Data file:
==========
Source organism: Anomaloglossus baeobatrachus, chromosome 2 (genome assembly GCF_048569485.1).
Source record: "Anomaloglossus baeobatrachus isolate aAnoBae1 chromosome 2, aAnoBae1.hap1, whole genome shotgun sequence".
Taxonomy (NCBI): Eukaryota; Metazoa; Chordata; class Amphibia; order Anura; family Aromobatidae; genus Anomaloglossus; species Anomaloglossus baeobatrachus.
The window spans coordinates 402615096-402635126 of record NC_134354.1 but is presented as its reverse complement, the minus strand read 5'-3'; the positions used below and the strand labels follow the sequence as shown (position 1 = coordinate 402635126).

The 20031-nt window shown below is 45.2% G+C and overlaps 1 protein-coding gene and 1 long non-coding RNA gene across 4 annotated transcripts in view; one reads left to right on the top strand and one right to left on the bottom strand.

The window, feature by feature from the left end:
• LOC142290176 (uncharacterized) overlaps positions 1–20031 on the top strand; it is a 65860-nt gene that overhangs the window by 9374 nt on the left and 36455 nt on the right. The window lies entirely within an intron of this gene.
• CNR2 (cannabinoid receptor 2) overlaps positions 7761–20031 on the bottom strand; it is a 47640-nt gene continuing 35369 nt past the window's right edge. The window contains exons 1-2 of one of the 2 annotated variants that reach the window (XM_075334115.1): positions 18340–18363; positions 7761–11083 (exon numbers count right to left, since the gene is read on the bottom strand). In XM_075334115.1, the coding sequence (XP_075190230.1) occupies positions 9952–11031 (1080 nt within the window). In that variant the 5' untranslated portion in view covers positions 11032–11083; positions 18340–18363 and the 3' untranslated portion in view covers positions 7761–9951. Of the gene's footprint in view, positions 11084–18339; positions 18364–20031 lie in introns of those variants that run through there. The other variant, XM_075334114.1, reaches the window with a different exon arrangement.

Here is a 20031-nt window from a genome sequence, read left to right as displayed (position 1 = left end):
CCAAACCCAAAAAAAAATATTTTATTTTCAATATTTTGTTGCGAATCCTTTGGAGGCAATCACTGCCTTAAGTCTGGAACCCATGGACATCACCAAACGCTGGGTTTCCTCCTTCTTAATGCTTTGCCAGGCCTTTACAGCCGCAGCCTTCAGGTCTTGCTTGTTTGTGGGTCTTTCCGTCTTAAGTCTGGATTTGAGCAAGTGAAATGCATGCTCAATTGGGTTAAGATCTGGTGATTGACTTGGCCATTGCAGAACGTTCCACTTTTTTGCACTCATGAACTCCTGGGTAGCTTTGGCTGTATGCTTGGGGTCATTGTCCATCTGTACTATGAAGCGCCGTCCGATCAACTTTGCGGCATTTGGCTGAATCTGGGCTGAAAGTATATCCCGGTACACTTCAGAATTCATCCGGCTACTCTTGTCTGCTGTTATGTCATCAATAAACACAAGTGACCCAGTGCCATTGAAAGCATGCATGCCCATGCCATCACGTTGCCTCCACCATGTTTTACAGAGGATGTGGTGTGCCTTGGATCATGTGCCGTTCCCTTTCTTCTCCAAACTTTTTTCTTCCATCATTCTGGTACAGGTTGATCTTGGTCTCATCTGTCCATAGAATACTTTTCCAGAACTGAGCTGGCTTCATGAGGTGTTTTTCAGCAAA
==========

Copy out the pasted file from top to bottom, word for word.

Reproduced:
Source organism: Anomaloglossus baeobatrachus, chromosome 2 (genome assembly GCF_048569485.1).
Source record: "Anomaloglossus baeobatrachus isolate aAnoBae1 chromosome 2, aAnoBae1.hap1, whole genome shotgun sequence".
Taxonomy (NCBI): Eukaryota; Metazoa; Chordata; class Amphibia; order Anura; family Aromobatidae; genus Anomaloglossus; species Anomaloglossus baeobatrachus.
The window spans coordinates 402615096-402635126 of record NC_134354.1 but is presented as its reverse complement, the minus strand read 5'-3'; the positions used below and the strand labels follow the sequence as shown (position 1 = coordinate 402635126).

The 20031-nt window shown below is 45.2% G+C and overlaps 1 protein-coding gene and 1 long non-coding RNA gene across 4 annotated transcripts in view; one reads left to right on the top strand and one right to left on the bottom strand.

The window, feature by feature from the left end:
• LOC142290176 (uncharacterized) overlaps positions 1–20031 on the top strand; it is a 65860-nt gene that overhangs the window by 9374 nt on the left and 36455 nt on the right. The window lies entirely within an intron of this gene.
• CNR2 (cannabinoid receptor 2) overlaps positions 7761–20031 on the bottom strand; it is a 47640-nt gene continuing 35369 nt past the window's right edge. The window contains exons 1-2 of one of the 2 annotated variants that reach the window (XM_075334115.1): positions 18340–18363; positions 7761–11083 (exon numbers count right to left, since the gene is read on the bottom strand). In XM_075334115.1, the coding sequence (XP_075190230.1) occupies positions 9952–11031 (1080 nt within the window). In that variant the 5' untranslated portion in view covers positions 11032–11083; positions 18340–18363 and the 3' untranslated portion in view covers positions 7761–9951. Of the gene's footprint in view, positions 11084–18339; positions 18364–20031 lie in introns of those variants that run through there. The other variant, XM_075334114.1, reaches the window with a different exon arrangement.

Here is a 20031-nt window from a genome sequence, read left to right as displayed (position 1 = left end):
CCAAACCCAAAAAAAAATATTTTATTTTCAATATTTTGTTGCGAATCCTTTGGAGGCAATCACTGCCTTAAGTCTGGAACCCATGGACATCACCAAACGCTGGGTTTCCTCCTTCTTAATGCTTTGCCAGGCCTTTACAGCCGCAGCCTTCAGGTCTTGCTTGTTTGTGGGTCTTTCCGTCTTAAGTCTGGATTTGAGCAAGTGAAATGCATGCTCAATTGGGTTAAGATCTGGTGATTGACTTGGCCATTGCAGAACGTTCCACTTTTTTGCACTCATGAACTCCTGGGTAGCTTTGGCTGTATGCTTGGGGTCATTGTCCATCTGTACTATGAAGCGCCGTCCGATCAACTTTGCGGCATTTGGCTGAATCTGGGCTGAAAGTATATCCCGGTACACTTCAGAATTCATCCGGCTACTCTTGTCTGCTGTTATGTCATCAATAAACACAAGTGACCCAGTGCCATTGAAAGCATGCATGCCCATGCCATCACGTTGCCTCCACCATGTTTTACAGAGGATGTGGTGTGCCTTGGATCATGTGCCGTTCCCTTTCTTCTCCAAACTTTTTTCTTCCATCATTCTGGTACAGGTTGATCTTGGTCTCATCTGTCCATAGAATACTTTTCCAGAACTGAGCTGGCTTCATGAGGTGTTTTTCAGCAAA